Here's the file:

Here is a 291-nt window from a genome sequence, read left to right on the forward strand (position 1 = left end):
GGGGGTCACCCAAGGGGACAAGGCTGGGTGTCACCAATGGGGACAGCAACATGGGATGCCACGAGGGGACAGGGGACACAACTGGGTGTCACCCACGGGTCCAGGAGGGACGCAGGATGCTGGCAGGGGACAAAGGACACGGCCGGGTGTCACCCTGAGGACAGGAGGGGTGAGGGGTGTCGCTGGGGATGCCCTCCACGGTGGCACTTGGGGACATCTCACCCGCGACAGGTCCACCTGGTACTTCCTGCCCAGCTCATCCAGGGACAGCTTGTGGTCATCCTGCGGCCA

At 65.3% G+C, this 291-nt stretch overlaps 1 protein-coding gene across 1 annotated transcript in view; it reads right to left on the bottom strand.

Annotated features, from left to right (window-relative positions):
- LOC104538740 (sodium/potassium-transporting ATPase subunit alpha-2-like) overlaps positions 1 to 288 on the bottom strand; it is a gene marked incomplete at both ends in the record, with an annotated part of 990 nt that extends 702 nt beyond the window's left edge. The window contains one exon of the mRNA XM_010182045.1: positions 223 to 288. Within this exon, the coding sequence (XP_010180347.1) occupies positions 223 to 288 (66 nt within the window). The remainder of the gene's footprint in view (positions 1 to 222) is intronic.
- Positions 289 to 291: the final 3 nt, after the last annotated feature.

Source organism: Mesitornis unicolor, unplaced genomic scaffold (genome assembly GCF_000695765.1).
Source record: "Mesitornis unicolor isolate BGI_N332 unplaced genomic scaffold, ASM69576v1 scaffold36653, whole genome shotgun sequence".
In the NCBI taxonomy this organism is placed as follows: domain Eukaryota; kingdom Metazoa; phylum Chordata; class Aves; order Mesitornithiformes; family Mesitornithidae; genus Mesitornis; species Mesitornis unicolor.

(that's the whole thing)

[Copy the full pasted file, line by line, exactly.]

Here is a 291-nt window from a genome sequence, read left to right on the forward strand (position 1 = left end):
GGGGGTCACCCAAGGGGACAAGGCTGGGTGTCACCAATGGGGACAGCAACATGGGATGCCACGAGGGGACAGGGGACACAACTGGGTGTCACCCACGGGTCCAGGAGGGACGCAGGATGCTGGCAGGGGACAAAGGACACGGCCGGGTGTCACCCTGAGGACAGGAGGGGTGAGGGGTGTCGCTGGGGATGCCCTCCACGGTGGCACTTGGGGACATCTCACCCGCGACAGGTCCACCTGGTACTTCCTGCCCAGCTCATCCAGGGACAGCTTGTGGTCATCCTGCGGCCA

At 65.3% G+C, this 291-nt stretch overlaps 1 protein-coding gene across 1 annotated transcript in view; it reads right to left on the bottom strand.

Annotated features, from left to right (window-relative positions):
- LOC104538740 (sodium/potassium-transporting ATPase subunit alpha-2-like) overlaps positions 1 to 288 on the bottom strand; it is a gene marked incomplete at both ends in the record, with an annotated part of 990 nt that extends 702 nt beyond the window's left edge. The window contains one exon of the mRNA XM_010182045.1: positions 223 to 288. Within this exon, the coding sequence (XP_010180347.1) occupies positions 223 to 288 (66 nt within the window). The remainder of the gene's footprint in view (positions 1 to 222) is intronic.
- Positions 289 to 291: the final 3 nt, after the last annotated feature.

Source organism: Mesitornis unicolor, unplaced genomic scaffold (genome assembly GCF_000695765.1).
Source record: "Mesitornis unicolor isolate BGI_N332 unplaced genomic scaffold, ASM69576v1 scaffold36653, whole genome shotgun sequence".
In the NCBI taxonomy this organism is placed as follows: domain Eukaryota; kingdom Metazoa; phylum Chordata; class Aves; order Mesitornithiformes; family Mesitornithidae; genus Mesitornis; species Mesitornis unicolor.